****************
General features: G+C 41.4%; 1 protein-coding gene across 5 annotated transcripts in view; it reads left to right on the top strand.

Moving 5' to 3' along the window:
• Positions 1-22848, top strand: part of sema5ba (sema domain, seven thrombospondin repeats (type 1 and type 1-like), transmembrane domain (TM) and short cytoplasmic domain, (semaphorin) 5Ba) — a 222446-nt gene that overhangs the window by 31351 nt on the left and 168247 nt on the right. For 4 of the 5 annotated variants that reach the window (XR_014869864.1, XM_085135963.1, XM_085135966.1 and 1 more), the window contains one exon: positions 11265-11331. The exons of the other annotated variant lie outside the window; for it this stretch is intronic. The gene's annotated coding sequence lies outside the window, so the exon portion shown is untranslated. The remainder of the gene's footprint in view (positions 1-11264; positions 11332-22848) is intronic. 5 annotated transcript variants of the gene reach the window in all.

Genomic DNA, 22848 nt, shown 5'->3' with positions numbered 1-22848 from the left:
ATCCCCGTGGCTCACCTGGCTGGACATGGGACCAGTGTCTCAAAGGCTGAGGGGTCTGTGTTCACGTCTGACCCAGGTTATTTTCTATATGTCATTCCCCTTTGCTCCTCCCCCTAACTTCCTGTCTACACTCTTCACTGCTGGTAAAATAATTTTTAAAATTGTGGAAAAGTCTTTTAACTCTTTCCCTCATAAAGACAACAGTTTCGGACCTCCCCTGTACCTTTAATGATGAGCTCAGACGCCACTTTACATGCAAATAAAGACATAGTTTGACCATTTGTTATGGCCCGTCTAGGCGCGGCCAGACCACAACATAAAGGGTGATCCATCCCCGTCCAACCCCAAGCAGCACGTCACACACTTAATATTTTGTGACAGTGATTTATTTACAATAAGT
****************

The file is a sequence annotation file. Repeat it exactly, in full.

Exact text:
General features: G+C 41.4%; 1 protein-coding gene across 5 annotated transcripts in view; it reads left to right on the top strand.

Moving 5' to 3' along the window:
• Positions 1-22848, top strand: part of sema5ba (sema domain, seven thrombospondin repeats (type 1 and type 1-like), transmembrane domain (TM) and short cytoplasmic domain, (semaphorin) 5Ba) — a 222446-nt gene that overhangs the window by 31351 nt on the left and 168247 nt on the right. For 4 of the 5 annotated variants that reach the window (XR_014869864.1, XM_085135963.1, XM_085135966.1 and 1 more), the window contains one exon: positions 11265-11331. The exons of the other annotated variant lie outside the window; for it this stretch is intronic. The gene's annotated coding sequence lies outside the window, so the exon portion shown is untranslated. The remainder of the gene's footprint in view (positions 1-11264; positions 11332-22848) is intronic. 5 annotated transcript variants of the gene reach the window in all.

Genomic DNA, 22848 nt, shown 5'->3' with positions numbered 1-22848 from the left:
ATCCCCGTGGCTCACCTGGCTGGACATGGGACCAGTGTCTCAAAGGCTGAGGGGTCTGTGTTCACGTCTGACCCAGGTTATTTTCTATATGTCATTCCCCTTTGCTCCTCCCCCTAACTTCCTGTCTACACTCTTCACTGCTGGTAAAATAATTTTTAAAATTGTGGAAAAGTCTTTTAACTCTTTCCCTCATAAAGACAACAGTTTCGGACCTCCCCTGTACCTTTAATGATGAGCTCAGACGCCACTTTACATGCAAATAAAGACATAGTTTGACCATTTGTTATGGCCCGTCTAGGCGCGGCCAGACCACAACATAAAGGGTGATCCATCCCCGTCCAACCCCAAGCAGCACGTCACACACTTAATATTTTGTGACAGTGATTTATTTACAATAAGT